Nicholas Donnelly

From Wikipedia, the free encyclopedia
Jump to: navigation, search

Most Rev. Dr. Nicholas Donnelly (23 November 1837 – 29 March 1920), D.D., MRIA, was a Roman Catholic auxiliary bishop of Dublin. He was born in Dublin and educated at Castleknock College, before going on the Irish College in Rome. He was ordained a priest in 1860 and held various positions in the Dublin diocese, and in 1883 became an auxiliary bishop of Dublin and titular bishop of Canea (Crete).[1] He also served as Parish Priest in Bray.

Rev. Donnelly was the author of a number of books, such as Short histories of the parishes of the Dublin diocese, as well as pamphlets and translations, such as a translation of Haberl's Magister Choralis. He contributed also to the Catholic Encyclopedia with an article on the Archdiocese of Dublin.

Donnelly had a keen interest in liturgical music and was a member of the Royal Irish Academy of Music, he was also a member of various societies such as the Royal Dublin Society, the Royal Irish Academy, the Royal Society of Antiquaries of Ireland, the Royal Societies Club (London) and the Dante Society of Ireland.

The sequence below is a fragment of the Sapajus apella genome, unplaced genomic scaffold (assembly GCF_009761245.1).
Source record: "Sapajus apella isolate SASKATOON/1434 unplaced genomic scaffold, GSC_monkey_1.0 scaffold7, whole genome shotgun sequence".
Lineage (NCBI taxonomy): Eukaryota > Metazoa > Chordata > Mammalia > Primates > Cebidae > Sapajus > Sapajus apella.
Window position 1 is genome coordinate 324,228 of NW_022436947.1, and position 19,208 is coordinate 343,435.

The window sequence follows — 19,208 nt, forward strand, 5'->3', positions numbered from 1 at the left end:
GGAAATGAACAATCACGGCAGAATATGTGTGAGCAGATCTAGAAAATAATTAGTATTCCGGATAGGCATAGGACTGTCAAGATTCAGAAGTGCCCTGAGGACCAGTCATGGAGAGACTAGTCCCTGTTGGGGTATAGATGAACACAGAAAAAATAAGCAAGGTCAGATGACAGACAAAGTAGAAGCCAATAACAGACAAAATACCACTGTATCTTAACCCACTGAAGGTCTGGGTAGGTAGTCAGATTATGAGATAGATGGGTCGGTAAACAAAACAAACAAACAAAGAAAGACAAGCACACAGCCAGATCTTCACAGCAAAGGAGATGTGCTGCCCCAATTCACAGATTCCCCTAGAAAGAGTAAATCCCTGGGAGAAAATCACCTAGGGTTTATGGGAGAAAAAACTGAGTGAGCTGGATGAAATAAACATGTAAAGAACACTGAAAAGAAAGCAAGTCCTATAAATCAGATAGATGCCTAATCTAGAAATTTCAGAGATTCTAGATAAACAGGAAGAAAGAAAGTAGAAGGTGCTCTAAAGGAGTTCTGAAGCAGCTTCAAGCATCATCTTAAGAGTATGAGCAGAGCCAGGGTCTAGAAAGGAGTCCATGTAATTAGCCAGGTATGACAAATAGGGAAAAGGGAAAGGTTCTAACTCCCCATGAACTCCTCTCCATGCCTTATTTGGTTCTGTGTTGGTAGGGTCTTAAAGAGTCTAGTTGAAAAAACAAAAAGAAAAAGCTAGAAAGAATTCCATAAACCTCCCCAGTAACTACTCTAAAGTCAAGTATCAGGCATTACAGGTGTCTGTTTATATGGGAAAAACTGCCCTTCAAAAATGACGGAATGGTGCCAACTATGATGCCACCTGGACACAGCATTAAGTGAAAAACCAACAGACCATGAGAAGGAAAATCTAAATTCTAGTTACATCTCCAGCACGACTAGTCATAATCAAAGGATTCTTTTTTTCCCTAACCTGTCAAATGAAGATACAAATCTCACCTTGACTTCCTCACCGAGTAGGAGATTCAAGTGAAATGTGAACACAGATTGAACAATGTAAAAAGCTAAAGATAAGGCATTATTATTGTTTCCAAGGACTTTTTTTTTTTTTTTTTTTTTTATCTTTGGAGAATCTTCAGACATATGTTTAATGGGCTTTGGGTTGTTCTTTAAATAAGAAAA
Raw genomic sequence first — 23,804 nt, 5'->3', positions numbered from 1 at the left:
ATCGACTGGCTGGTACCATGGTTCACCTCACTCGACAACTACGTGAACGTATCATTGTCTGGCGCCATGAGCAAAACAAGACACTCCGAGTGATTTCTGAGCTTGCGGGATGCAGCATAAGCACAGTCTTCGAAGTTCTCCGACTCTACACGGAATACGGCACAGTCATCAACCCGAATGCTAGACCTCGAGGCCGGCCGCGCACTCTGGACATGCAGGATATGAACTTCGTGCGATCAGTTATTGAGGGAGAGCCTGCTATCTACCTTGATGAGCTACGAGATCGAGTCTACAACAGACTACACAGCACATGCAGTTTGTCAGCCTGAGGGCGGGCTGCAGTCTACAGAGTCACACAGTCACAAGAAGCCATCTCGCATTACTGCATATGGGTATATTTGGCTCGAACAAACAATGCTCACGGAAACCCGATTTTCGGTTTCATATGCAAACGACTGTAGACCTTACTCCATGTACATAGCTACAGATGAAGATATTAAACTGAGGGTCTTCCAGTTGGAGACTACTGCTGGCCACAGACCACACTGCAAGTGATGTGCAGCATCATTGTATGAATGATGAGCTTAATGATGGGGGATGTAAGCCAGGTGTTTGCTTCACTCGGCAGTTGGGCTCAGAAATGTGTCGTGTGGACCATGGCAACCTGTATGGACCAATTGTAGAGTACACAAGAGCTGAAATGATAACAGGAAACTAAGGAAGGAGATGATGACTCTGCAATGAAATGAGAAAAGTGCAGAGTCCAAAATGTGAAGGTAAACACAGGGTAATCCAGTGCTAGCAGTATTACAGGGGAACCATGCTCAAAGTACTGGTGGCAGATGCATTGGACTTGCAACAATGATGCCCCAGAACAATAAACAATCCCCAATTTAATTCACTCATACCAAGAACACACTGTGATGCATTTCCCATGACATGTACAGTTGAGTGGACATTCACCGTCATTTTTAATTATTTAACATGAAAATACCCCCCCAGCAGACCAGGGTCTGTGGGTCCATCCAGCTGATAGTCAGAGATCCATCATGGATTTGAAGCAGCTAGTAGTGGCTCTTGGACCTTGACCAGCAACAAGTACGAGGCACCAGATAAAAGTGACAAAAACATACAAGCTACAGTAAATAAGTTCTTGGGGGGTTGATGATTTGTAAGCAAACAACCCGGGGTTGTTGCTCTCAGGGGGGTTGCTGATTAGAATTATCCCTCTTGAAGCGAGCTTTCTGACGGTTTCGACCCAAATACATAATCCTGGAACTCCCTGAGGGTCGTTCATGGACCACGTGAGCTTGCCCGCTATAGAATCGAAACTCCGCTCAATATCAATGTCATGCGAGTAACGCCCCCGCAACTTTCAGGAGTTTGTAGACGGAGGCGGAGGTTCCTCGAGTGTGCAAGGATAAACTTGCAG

In 1882, on the death of his half sister Mary Boland (née Donnelly), he became guardian of her seven children, five girls and two boys, Patrick and John Pius Boland (who won two olympic medals in 1896 and became an MP for South Kerry).[2] He was executor of her and her husband Patrick Bolands estate, which included the Boland's Bakery business, which he floated in 1888.[3]

During the Royal visit of Queen Victoria to Ireland in 1900, Donnelly was present at a number of the events during her stay.[4]

He died on the 29th of March 1920.[1]

References[edit]

External links[edit]